Off the hook

ERIC FRANCIS -- Calgary Sun

, Last Updated: 8:29 AM ET

Ken King refuses to use the s-word or the c-word these days. But the reality is sellouts and capacity crowds will provide the backdrop for each and every Flames game this season.

Long before the puck drops Oct. 5 to open a new era for the NHL, every seat in the Saddledome will be spoken for.

If you don't have tickets by month's end, you won't get any. The Calgary Flames will be sold out this year. It's that simple.

Harkening back to the franchise's glory days of the '80s, a sizeable waiting list for season tickets is growing, the possibility of buying game-day seats will be a pipe dream and scalpers will have a heyday hawking upper-loge seats in a city that has more reason than any other to be hyped up about the NHL's return.

"We have 600 game packs and 2,500 people who want them -- that's just a taste of it," admitted team president Ken King yesterday, cautious not to take anything for granted in a city on the verge of losing its team just five years ago.

"We have 713,000 seats to sell (17,400 tickets over 41 games) and, yes, there is a chance we may complete all those transactions."

Pay no attention to his soft-shoe -- it will happen.

Today at 2 p.m., the Flames website will unveil its Game Packs, which will boil down to being an exercise in public relations as the club tries to quench an insatiable desire for ducats. The team didn't even bother advertising the announcement.

"Our phones are ringing all day every day -- the response is literally overwhelming," said King.

"In the face of what appears to be incredible demand we want to exhibit fairness and be loyal to those loyal to us. What do you say to someone who cancelled season tickets, regrets it, wants them back and we've sold their seats? You try to get them back in the building."

That won't be easy in a city where the hundreds of thousands who walked the Red Mile fully expect to see their team hailed as a preseason Stanley Cup favourite.

Thanks largely to the Flames' 2004 playoff run, a returning core of the team and the recent free-agent signings, the hockey hysteria in Calgary is truly unique in a league where overall revenues and interest will fall considerably due to the lockout. Teams around the U.S. are begging fans to return with ticket discounts and other incentives. Even Leafs fans are having a hard time getting pumped.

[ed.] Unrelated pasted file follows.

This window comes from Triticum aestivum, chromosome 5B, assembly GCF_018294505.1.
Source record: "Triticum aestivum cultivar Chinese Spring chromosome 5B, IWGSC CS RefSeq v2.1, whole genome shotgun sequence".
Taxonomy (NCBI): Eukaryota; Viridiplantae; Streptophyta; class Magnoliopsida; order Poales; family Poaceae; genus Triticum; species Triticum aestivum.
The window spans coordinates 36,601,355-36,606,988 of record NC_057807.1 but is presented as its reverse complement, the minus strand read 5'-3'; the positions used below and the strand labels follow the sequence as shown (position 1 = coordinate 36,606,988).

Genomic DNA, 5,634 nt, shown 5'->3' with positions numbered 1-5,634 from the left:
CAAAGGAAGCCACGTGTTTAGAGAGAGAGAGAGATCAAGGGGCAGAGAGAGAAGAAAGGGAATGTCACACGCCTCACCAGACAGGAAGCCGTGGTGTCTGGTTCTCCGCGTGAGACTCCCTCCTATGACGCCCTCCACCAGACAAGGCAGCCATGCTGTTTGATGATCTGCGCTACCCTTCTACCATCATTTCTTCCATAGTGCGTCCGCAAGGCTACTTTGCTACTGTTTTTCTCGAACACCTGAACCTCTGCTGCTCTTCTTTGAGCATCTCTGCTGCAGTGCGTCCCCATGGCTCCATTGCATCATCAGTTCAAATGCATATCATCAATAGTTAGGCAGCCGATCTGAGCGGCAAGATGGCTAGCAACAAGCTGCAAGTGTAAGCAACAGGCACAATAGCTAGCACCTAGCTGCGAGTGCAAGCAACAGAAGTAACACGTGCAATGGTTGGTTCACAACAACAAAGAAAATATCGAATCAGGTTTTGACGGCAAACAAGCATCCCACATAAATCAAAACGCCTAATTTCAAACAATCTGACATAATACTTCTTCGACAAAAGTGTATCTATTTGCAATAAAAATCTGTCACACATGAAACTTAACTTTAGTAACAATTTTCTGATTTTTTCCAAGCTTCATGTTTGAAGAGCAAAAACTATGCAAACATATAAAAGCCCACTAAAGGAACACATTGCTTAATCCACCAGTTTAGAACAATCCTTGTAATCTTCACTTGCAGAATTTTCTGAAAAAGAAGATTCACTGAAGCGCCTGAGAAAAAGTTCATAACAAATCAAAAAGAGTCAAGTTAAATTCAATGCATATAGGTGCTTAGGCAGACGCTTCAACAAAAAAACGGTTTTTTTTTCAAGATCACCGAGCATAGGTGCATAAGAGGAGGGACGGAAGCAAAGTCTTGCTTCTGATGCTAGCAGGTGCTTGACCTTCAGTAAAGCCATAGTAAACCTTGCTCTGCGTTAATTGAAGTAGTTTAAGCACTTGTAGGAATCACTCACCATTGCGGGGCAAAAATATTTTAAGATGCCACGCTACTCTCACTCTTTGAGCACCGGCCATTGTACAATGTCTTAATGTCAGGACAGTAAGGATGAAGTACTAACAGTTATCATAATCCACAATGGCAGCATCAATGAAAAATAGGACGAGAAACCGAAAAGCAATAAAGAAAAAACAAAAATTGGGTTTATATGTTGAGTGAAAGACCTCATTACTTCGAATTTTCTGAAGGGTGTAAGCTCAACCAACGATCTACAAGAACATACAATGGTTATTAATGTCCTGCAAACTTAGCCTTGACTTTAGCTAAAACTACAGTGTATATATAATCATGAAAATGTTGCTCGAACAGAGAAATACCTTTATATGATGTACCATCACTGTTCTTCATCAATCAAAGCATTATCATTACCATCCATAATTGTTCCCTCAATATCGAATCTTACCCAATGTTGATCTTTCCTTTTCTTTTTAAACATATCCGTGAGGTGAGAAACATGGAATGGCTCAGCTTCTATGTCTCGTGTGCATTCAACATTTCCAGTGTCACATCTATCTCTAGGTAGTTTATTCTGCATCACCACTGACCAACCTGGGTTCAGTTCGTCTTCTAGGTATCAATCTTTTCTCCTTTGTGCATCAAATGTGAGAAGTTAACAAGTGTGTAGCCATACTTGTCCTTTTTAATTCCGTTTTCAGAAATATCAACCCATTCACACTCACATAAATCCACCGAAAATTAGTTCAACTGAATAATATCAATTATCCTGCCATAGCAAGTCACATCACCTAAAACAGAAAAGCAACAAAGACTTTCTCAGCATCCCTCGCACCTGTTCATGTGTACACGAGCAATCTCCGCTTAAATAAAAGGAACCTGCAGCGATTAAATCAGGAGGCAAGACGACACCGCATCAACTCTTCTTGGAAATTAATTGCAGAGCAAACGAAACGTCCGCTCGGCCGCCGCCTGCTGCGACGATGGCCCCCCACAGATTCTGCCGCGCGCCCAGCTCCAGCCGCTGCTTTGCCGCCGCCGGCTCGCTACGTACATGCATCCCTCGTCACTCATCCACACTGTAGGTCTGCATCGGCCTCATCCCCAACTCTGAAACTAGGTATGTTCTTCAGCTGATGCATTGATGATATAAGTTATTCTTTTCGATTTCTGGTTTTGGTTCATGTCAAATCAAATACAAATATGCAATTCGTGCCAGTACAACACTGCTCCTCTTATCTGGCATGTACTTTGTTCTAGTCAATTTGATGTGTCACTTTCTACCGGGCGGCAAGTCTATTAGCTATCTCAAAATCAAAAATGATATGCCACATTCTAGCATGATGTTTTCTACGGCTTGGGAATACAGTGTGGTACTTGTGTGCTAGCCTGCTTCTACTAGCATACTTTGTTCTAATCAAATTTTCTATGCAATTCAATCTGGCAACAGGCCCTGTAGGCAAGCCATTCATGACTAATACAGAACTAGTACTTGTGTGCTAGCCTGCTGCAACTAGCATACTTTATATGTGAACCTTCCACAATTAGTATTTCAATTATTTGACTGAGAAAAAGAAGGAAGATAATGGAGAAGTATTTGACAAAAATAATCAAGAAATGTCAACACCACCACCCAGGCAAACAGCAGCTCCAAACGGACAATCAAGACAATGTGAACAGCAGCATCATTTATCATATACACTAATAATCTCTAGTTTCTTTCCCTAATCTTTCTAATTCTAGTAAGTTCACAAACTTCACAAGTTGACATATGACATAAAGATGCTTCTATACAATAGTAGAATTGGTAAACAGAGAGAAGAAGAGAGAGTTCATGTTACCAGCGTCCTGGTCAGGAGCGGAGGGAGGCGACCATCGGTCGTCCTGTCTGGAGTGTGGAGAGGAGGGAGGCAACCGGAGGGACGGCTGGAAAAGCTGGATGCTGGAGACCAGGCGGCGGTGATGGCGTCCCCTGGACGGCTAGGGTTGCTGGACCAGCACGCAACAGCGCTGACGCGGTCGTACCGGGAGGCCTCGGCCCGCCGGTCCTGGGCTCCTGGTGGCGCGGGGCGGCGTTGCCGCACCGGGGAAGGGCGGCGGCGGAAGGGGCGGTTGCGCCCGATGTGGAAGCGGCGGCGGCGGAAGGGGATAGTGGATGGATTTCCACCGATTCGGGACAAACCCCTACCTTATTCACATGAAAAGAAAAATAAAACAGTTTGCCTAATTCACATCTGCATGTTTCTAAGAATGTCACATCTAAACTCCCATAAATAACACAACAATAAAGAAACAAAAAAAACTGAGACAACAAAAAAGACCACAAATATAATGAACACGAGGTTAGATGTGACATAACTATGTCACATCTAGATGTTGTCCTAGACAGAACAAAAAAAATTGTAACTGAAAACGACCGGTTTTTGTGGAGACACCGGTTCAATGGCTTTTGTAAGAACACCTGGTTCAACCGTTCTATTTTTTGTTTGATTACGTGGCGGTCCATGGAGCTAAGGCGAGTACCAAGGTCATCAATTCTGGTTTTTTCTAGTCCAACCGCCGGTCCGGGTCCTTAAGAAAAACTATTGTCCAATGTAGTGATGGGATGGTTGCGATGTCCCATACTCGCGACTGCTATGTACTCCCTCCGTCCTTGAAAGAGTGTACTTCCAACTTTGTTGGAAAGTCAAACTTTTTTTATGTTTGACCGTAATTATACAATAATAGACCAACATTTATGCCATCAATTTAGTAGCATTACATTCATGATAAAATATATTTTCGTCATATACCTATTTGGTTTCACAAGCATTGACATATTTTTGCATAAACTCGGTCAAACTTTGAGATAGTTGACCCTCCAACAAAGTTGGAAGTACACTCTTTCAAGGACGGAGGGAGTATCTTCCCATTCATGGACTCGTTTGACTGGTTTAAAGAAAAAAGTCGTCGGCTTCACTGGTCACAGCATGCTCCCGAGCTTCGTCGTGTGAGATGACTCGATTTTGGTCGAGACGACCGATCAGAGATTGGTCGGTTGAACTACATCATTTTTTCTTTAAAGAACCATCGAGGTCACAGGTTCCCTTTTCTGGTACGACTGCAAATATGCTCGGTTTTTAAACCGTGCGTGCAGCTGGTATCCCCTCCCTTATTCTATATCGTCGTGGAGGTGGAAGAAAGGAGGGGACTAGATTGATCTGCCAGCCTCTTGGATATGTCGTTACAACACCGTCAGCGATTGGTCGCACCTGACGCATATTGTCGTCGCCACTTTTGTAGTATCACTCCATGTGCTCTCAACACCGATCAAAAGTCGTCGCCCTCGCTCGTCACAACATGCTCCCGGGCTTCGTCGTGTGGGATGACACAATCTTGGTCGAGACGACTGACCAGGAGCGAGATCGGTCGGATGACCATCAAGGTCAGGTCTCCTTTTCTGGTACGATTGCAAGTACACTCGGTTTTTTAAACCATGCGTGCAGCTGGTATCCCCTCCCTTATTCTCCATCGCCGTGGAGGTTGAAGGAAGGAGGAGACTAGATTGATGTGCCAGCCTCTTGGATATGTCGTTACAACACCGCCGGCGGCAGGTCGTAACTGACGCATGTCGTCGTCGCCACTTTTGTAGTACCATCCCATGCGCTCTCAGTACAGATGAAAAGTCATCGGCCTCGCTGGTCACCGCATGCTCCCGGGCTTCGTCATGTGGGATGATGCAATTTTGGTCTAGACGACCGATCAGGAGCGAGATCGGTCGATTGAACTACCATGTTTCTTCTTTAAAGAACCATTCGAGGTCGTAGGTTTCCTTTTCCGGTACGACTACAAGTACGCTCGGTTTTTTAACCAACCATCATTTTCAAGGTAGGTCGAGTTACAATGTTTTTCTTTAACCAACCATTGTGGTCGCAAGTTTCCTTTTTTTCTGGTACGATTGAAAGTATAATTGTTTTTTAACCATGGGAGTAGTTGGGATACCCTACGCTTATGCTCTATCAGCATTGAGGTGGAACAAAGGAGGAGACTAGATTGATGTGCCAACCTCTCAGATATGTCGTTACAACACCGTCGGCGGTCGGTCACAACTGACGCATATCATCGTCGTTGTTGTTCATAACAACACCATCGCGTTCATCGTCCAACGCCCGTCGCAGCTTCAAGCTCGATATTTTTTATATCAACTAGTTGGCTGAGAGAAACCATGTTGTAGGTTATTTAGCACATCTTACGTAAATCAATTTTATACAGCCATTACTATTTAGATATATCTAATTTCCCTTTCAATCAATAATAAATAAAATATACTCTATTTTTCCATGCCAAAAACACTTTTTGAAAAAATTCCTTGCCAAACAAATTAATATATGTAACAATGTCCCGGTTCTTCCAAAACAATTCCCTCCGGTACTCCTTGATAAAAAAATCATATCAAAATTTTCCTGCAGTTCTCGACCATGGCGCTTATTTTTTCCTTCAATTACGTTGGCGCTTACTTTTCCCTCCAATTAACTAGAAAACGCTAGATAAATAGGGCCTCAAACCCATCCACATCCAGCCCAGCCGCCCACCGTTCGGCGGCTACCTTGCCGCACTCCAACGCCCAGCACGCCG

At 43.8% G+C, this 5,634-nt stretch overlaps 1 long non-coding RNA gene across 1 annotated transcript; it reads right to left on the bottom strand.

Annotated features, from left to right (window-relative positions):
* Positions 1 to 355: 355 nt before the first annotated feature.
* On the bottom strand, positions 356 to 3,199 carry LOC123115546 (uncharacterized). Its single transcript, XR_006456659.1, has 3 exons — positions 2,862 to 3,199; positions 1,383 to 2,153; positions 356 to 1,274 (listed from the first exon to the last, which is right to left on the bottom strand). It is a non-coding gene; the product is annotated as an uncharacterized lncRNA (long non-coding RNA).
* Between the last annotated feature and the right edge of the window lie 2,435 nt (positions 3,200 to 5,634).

"When I was asked during the lockout, 'what are you going to do to get your fans back?' -- I never answered that because for us it's a different question," said King without a hint of arrogance.

"Our question was, 'how are we going to ensure we meet the demand of the fans that are coming back because it may outstrip supply?' "

So how did it come to this?

"We performed the single greatest marketing act, which is creating a team around which people can gather and be attached to," said King, crediting the owners' dedication and Darryl Sutter's genius.

That act started in 2004 and has been added to significantly by way of a new CBA, which Sutter has used brilliantly to maximize resources.

The last time the Flames played hockey they did so in front of 12,700 season-ticket holders -- a number boosted during the playoffs and now dwarfed. Suites, club seats and lower-bowl tickets are long gone. It's a far cry from the days when, in the midst of seven years without playoffs, ownership had to beg for support during the Save Our Flames campaign of 2000. It was then you couldn't give Flames tickets away. Now, they're as hot a commodity as oil.

And almost as hard to find.


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